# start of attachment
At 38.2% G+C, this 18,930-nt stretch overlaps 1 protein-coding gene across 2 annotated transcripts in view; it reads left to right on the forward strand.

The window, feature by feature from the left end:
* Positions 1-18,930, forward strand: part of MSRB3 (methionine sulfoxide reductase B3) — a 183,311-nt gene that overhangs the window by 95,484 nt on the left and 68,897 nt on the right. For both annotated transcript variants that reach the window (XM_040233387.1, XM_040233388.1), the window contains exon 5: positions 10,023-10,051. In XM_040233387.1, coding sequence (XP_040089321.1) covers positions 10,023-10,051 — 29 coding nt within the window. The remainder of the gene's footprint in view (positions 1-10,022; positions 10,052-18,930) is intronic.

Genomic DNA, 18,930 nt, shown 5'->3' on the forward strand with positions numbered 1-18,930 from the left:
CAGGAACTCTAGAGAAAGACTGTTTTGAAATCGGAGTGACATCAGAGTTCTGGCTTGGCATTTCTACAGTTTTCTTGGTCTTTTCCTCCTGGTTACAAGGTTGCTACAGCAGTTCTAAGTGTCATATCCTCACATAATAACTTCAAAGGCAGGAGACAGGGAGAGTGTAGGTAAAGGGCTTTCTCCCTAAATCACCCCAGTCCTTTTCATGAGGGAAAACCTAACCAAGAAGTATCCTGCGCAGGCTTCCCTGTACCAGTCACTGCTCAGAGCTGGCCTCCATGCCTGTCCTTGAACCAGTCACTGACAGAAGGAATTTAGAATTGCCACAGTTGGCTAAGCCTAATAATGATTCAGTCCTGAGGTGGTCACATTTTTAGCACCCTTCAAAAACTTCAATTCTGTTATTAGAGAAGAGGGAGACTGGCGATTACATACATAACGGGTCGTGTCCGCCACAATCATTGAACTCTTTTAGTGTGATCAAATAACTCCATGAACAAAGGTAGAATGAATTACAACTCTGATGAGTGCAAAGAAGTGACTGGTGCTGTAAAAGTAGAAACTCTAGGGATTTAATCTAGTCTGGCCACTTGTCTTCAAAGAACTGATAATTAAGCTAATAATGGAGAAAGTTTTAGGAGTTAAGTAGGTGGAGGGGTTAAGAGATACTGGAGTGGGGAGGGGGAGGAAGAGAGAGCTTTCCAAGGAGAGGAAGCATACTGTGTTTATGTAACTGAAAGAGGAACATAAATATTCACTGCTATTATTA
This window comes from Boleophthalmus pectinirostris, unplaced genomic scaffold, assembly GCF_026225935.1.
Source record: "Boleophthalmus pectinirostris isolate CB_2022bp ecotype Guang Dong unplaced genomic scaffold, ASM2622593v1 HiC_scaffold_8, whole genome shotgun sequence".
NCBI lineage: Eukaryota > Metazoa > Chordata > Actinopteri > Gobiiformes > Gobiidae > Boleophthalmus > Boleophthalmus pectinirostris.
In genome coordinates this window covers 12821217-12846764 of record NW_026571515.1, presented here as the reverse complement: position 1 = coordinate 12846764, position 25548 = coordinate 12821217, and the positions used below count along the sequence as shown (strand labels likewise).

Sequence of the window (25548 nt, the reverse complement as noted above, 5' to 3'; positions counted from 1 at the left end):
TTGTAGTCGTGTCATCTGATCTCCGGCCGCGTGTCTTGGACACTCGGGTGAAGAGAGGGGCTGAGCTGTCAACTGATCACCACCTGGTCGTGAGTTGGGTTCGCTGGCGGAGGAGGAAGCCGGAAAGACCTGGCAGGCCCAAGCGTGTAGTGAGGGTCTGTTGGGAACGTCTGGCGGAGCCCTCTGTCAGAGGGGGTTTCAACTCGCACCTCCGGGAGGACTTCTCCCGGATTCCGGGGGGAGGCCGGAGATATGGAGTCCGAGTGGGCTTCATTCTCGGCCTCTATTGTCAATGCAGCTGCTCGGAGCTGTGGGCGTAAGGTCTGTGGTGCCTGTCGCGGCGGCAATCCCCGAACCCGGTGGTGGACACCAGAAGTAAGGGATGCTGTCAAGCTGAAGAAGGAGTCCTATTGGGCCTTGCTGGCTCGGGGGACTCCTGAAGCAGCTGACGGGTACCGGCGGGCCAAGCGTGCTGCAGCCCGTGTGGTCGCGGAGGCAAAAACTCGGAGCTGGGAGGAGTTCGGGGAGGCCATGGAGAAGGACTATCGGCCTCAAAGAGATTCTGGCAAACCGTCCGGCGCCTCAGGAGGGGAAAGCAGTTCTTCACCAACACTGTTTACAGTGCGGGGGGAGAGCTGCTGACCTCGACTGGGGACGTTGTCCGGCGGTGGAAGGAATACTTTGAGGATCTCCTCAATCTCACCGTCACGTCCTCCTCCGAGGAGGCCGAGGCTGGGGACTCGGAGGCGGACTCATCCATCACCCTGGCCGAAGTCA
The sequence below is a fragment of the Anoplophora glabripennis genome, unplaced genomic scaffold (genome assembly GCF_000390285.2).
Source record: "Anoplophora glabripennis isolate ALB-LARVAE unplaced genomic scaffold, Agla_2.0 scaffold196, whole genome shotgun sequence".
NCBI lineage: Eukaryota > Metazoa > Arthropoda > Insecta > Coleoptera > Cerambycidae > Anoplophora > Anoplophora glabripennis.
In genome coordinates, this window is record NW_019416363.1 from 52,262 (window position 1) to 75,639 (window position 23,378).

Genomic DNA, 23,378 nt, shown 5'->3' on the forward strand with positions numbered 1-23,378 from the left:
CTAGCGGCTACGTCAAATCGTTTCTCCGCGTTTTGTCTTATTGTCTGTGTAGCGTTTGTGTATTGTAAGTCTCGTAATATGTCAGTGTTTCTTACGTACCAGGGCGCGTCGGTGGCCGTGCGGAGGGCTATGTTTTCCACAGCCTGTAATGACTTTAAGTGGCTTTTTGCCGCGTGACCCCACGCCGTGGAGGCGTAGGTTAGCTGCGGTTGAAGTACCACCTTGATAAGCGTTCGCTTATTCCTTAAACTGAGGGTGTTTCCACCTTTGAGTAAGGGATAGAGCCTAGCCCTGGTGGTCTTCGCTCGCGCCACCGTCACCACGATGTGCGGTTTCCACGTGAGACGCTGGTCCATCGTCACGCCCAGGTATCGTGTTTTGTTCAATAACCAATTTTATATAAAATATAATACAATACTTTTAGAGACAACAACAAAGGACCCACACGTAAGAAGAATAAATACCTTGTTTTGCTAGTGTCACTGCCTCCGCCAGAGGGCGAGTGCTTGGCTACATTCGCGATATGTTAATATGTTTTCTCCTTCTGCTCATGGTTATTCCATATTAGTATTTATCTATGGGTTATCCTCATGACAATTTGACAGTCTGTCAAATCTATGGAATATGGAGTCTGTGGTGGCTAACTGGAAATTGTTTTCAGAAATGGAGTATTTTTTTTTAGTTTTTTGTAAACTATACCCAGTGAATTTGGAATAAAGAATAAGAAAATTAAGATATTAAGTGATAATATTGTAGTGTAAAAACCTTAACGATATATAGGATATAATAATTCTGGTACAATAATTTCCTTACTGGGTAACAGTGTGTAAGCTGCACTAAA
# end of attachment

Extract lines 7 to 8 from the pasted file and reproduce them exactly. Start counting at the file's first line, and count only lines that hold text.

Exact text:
Source record: "Boleophthalmus pectinirostris isolate CB_2022bp ecotype Guang Dong unplaced genomic scaffold, ASM2622593v1 HiC_scaffold_8, whole genome shotgun sequence".
NCBI lineage: Eukaryota > Metazoa > Chordata > Actinopteri > Gobiiformes > Gobiidae > Boleophthalmus > Boleophthalmus pectinirostris.